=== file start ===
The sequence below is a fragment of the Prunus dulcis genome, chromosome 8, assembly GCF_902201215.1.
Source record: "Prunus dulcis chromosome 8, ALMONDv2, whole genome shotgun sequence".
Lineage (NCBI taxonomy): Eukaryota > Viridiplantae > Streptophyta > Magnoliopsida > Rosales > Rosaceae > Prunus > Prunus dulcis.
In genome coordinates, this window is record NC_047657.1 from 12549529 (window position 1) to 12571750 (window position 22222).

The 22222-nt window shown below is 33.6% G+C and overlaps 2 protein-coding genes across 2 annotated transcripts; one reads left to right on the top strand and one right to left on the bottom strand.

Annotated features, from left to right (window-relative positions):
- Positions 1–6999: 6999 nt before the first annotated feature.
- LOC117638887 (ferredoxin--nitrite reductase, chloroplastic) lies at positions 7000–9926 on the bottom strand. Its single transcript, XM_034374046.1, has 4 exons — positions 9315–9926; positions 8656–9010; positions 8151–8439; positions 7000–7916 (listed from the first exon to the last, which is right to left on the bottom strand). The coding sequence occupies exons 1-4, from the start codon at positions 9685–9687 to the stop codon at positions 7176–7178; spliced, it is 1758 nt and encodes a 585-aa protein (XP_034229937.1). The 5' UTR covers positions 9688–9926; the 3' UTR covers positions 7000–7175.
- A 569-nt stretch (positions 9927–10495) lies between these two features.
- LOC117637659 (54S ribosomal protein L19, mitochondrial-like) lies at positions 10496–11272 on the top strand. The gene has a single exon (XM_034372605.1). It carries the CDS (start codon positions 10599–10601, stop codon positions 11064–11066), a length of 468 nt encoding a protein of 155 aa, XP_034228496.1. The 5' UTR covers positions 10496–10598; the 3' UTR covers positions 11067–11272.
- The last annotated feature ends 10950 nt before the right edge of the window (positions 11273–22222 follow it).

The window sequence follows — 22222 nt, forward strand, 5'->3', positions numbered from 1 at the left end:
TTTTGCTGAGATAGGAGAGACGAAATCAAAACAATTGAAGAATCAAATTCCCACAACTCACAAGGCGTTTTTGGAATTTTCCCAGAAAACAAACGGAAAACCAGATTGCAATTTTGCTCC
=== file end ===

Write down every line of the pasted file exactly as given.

The sequence below is a fragment of the Prunus dulcis genome, chromosome 8, assembly GCF_902201215.1.
Source record: "Prunus dulcis chromosome 8, ALMONDv2, whole genome shotgun sequence".
Lineage (NCBI taxonomy): Eukaryota > Viridiplantae > Streptophyta > Magnoliopsida > Rosales > Rosaceae > Prunus > Prunus dulcis.
In genome coordinates, this window is record NC_047657.1 from 12549529 (window position 1) to 12571750 (window position 22222).

The 22222-nt window shown below is 33.6% G+C and overlaps 2 protein-coding genes across 2 annotated transcripts; one reads left to right on the top strand and one right to left on the bottom strand.

Annotated features, from left to right (window-relative positions):
- Positions 1–6999: 6999 nt before the first annotated feature.
- LOC117638887 (ferredoxin--nitrite reductase, chloroplastic) lies at positions 7000–9926 on the bottom strand. Its single transcript, XM_034374046.1, has 4 exons — positions 9315–9926; positions 8656–9010; positions 8151–8439; positions 7000–7916 (listed from the first exon to the last, which is right to left on the bottom strand). The coding sequence occupies exons 1-4, from the start codon at positions 9685–9687 to the stop codon at positions 7176–7178; spliced, it is 1758 nt and encodes a 585-aa protein (XP_034229937.1). The 5' UTR covers positions 9688–9926; the 3' UTR covers positions 7000–7175.
- A 569-nt stretch (positions 9927–10495) lies between these two features.
- LOC117637659 (54S ribosomal protein L19, mitochondrial-like) lies at positions 10496–11272 on the top strand. The gene has a single exon (XM_034372605.1). It carries the CDS (start codon positions 10599–10601, stop codon positions 11064–11066), a length of 468 nt encoding a protein of 155 aa, XP_034228496.1. The 5' UTR covers positions 10496–10598; the 3' UTR covers positions 11067–11272.
- The last annotated feature ends 10950 nt before the right edge of the window (positions 11273–22222 follow it).

The window sequence follows — 22222 nt, forward strand, 5'->3', positions numbered from 1 at the left end:
TTTTGCTGAGATAGGAGAGACGAAATCAAAACAATTGAAGAATCAAATTCCCACAACTCACAAGGCGTTTTTGGAATTTTCCCAGAAAACAAACGGAAAACCAGATTGCAATTTTGCTCC